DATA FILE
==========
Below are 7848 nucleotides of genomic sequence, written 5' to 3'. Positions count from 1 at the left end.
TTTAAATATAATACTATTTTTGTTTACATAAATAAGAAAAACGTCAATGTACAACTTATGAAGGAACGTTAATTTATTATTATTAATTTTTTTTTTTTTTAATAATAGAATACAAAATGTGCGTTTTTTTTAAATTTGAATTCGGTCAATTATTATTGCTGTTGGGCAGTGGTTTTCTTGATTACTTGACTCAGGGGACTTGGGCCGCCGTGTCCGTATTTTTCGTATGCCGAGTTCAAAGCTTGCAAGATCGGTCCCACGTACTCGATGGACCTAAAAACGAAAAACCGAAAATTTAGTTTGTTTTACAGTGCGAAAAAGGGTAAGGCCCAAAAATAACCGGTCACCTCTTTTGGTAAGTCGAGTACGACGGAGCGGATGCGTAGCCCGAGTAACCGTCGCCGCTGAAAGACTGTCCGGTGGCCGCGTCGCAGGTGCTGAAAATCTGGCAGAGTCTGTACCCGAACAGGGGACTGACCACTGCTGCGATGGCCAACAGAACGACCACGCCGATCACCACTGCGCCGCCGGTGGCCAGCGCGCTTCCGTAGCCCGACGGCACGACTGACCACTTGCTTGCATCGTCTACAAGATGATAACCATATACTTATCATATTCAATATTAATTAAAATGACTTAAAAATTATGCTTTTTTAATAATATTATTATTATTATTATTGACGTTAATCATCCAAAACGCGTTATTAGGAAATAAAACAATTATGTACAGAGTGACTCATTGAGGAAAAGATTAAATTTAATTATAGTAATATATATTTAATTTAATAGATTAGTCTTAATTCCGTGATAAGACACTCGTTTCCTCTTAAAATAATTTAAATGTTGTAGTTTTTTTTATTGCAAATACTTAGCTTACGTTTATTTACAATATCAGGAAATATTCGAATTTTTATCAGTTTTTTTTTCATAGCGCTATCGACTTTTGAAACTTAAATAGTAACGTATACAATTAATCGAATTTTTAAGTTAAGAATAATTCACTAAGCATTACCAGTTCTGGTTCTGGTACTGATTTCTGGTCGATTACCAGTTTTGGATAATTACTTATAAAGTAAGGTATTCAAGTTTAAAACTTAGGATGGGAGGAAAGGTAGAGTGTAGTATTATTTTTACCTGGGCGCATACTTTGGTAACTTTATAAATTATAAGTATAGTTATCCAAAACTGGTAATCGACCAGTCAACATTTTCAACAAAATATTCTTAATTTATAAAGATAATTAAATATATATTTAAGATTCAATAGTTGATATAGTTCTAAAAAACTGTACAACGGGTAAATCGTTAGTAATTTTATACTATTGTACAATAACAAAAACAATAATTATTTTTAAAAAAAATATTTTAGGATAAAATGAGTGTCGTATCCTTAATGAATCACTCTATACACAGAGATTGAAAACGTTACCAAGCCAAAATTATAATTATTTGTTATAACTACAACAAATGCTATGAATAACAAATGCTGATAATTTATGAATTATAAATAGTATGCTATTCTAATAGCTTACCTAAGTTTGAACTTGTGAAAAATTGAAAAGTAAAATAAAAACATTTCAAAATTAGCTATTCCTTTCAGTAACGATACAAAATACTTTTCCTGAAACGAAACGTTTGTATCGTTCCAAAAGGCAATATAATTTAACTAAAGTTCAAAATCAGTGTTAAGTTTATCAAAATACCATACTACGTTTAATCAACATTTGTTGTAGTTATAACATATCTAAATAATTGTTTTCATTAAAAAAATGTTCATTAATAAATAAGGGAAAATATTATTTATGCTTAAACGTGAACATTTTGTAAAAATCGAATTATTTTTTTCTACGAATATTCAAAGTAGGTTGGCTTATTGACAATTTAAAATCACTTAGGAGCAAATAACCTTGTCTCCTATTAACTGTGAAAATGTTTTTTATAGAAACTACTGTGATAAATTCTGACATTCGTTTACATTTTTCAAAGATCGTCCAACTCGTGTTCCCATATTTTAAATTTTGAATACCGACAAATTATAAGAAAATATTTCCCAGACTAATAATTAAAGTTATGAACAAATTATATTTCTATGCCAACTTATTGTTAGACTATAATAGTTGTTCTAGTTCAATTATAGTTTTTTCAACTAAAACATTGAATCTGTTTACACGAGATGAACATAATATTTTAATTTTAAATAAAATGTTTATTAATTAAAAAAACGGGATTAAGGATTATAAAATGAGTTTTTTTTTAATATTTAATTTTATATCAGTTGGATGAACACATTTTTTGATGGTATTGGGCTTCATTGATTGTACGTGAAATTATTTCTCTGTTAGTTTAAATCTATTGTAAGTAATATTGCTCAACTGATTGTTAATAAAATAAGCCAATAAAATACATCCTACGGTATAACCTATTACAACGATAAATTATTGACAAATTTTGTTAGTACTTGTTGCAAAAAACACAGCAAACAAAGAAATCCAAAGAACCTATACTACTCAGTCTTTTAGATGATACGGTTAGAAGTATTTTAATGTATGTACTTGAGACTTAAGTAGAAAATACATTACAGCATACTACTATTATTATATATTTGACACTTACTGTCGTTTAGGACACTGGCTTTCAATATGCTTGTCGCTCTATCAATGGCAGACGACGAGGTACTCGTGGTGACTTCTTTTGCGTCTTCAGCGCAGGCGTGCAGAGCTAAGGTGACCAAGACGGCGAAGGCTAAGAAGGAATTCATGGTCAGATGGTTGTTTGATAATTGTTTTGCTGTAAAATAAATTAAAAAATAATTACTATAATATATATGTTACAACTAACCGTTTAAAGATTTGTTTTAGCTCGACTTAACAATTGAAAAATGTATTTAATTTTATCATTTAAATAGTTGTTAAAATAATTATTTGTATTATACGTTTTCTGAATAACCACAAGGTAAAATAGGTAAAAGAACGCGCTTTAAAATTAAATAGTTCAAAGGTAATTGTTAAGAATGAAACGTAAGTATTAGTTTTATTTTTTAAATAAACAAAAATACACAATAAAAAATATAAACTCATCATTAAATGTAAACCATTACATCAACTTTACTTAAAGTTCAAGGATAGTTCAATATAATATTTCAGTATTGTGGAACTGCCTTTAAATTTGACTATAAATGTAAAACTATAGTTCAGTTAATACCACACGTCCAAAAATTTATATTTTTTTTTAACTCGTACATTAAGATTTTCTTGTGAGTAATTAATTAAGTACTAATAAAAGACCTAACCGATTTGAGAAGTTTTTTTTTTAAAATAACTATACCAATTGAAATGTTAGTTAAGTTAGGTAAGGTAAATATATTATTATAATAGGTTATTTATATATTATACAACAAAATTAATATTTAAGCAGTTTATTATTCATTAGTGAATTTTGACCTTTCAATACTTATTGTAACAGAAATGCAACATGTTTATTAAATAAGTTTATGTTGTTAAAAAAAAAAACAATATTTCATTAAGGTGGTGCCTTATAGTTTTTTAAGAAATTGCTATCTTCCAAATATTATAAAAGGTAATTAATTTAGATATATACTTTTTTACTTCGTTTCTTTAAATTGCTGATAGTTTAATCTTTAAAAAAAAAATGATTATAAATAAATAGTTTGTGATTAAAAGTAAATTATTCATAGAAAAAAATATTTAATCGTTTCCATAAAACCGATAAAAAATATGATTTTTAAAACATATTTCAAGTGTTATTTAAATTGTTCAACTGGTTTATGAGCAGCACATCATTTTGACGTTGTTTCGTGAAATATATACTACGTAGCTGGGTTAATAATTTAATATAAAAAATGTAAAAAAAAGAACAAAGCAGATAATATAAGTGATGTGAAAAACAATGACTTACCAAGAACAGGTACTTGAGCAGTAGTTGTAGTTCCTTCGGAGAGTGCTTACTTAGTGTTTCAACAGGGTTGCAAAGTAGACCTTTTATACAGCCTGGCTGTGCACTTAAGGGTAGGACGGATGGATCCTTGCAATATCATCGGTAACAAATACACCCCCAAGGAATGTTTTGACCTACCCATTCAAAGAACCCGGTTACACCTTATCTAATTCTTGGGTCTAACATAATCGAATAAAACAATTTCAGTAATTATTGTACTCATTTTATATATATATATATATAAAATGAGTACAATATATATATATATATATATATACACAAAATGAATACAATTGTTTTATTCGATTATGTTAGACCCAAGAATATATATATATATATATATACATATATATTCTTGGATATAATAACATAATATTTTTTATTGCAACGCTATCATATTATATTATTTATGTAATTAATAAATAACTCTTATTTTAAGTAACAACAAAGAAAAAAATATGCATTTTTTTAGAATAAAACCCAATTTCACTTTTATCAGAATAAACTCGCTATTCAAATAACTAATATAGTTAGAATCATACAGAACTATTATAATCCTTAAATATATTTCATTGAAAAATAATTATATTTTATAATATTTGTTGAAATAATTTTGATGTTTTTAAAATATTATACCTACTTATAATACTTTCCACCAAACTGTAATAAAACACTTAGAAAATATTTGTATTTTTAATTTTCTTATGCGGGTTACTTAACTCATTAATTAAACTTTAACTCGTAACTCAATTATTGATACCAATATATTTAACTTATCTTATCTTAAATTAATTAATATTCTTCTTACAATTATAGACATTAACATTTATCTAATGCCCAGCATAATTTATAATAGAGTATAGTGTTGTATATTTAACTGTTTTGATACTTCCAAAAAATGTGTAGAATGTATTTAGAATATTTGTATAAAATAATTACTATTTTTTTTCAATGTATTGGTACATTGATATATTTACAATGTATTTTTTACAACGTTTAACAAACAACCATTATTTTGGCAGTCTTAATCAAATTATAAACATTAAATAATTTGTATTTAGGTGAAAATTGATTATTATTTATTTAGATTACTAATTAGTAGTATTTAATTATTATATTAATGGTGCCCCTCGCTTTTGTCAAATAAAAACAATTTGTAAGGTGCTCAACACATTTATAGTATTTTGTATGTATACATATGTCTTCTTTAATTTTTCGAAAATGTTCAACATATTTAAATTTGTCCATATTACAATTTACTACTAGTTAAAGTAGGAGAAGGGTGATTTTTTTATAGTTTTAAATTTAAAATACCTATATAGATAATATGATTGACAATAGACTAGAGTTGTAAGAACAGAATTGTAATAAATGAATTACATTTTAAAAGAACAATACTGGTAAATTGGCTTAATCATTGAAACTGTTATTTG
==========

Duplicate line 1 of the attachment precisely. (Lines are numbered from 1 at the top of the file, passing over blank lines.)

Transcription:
Below are 7848 nucleotides of genomic sequence, written 5' to 3'. Positions count from 1 at the left end.